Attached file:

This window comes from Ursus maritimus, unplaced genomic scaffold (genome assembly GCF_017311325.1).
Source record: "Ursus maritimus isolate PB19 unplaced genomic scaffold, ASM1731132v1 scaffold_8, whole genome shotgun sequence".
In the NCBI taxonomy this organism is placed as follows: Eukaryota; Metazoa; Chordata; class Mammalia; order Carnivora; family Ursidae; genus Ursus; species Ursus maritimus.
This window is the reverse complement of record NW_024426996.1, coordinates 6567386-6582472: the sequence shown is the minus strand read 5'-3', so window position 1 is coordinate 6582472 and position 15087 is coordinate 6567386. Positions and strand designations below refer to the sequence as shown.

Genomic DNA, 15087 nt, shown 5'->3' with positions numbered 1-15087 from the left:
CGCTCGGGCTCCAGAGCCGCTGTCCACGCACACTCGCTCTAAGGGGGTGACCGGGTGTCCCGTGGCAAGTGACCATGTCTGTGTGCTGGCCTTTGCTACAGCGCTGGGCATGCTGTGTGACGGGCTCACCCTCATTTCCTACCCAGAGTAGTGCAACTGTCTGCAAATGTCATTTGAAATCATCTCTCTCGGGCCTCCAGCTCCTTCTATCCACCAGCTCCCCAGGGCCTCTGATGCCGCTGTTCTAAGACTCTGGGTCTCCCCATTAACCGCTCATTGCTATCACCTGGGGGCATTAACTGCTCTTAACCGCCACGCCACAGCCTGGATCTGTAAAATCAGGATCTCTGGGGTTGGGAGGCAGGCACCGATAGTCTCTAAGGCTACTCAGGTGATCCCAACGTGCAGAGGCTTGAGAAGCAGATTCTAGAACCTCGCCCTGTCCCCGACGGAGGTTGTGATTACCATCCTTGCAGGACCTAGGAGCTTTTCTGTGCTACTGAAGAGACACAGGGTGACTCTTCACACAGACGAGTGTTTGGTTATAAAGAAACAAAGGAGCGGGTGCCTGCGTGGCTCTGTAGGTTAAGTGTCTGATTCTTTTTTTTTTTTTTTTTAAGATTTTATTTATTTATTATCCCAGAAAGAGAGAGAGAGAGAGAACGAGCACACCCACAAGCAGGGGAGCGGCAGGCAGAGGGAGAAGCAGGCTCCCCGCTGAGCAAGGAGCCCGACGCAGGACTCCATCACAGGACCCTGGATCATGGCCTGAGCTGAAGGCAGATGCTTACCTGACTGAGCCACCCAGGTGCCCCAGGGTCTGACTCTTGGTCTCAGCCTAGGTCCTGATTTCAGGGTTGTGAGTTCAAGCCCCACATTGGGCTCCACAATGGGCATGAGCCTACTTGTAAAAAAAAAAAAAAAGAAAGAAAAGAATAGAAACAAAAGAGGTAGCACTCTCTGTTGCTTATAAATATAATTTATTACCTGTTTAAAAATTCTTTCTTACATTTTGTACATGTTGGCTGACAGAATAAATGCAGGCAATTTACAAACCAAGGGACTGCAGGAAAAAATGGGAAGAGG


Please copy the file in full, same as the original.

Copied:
This window comes from Ursus maritimus, unplaced genomic scaffold (genome assembly GCF_017311325.1).
Source record: "Ursus maritimus isolate PB19 unplaced genomic scaffold, ASM1731132v1 scaffold_8, whole genome shotgun sequence".
In the NCBI taxonomy this organism is placed as follows: Eukaryota; Metazoa; Chordata; class Mammalia; order Carnivora; family Ursidae; genus Ursus; species Ursus maritimus.
This window is the reverse complement of record NW_024426996.1, coordinates 6567386-6582472: the sequence shown is the minus strand read 5'-3', so window position 1 is coordinate 6582472 and position 15087 is coordinate 6567386. Positions and strand designations below refer to the sequence as shown.

Genomic DNA, 15087 nt, shown 5'->3' with positions numbered 1-15087 from the left:
CGCTCGGGCTCCAGAGCCGCTGTCCACGCACACTCGCTCTAAGGGGGTGACCGGGTGTCCCGTGGCAAGTGACCATGTCTGTGTGCTGGCCTTTGCTACAGCGCTGGGCATGCTGTGTGACGGGCTCACCCTCATTTCCTACCCAGAGTAGTGCAACTGTCTGCAAATGTCATTTGAAATCATCTCTCTCGGGCCTCCAGCTCCTTCTATCCACCAGCTCCCCAGGGCCTCTGATGCCGCTGTTCTAAGACTCTGGGTCTCCCCATTAACCGCTCATTGCTATCACCTGGGGGCATTAACTGCTCTTAACCGCCACGCCACAGCCTGGATCTGTAAAATCAGGATCTCTGGGGTTGGGAGGCAGGCACCGATAGTCTCTAAGGCTACTCAGGTGATCCCAACGTGCAGAGGCTTGAGAAGCAGATTCTAGAACCTCGCCCTGTCCCCGACGGAGGTTGTGATTACCATCCTTGCAGGACCTAGGAGCTTTTCTGTGCTACTGAAGAGACACAGGGTGACTCTTCACACAGACGAGTGTTTGGTTATAAAGAAACAAAGGAGCGGGTGCCTGCGTGGCTCTGTAGGTTAAGTGTCTGATTCTTTTTTTTTTTTTTTTTAAGATTTTATTTATTTATTATCCCAGAAAGAGAGAGAGAGAGAGAACGAGCACACCCACAAGCAGGGGAGCGGCAGGCAGAGGGAGAAGCAGGCTCCCCGCTGAGCAAGGAGCCCGACGCAGGACTCCATCACAGGACCCTGGATCATGGCCTGAGCTGAAGGCAGATGCTTACCTGACTGAGCCACCCAGGTGCCCCAGGGTCTGACTCTTGGTCTCAGCCTAGGTCCTGATTTCAGGGTTGTGAGTTCAAGCCCCACATTGGGCTCCACAATGGGCATGAGCCTACTTGTAAAAAAAAAAAAAAAGAAAGAAAAGAATAGAAACAAAAGAGGTAGCACTCTCTGTTGCTTATAAATATAATTTATTACCTGTTTAAAAATTCTTTCTTACATTTTGTACATGTTGGCTGACAGAATAAATGCAGGCAATTTACAAACCAAGGGACTGCAGGAAAAAATGGGAAGAGG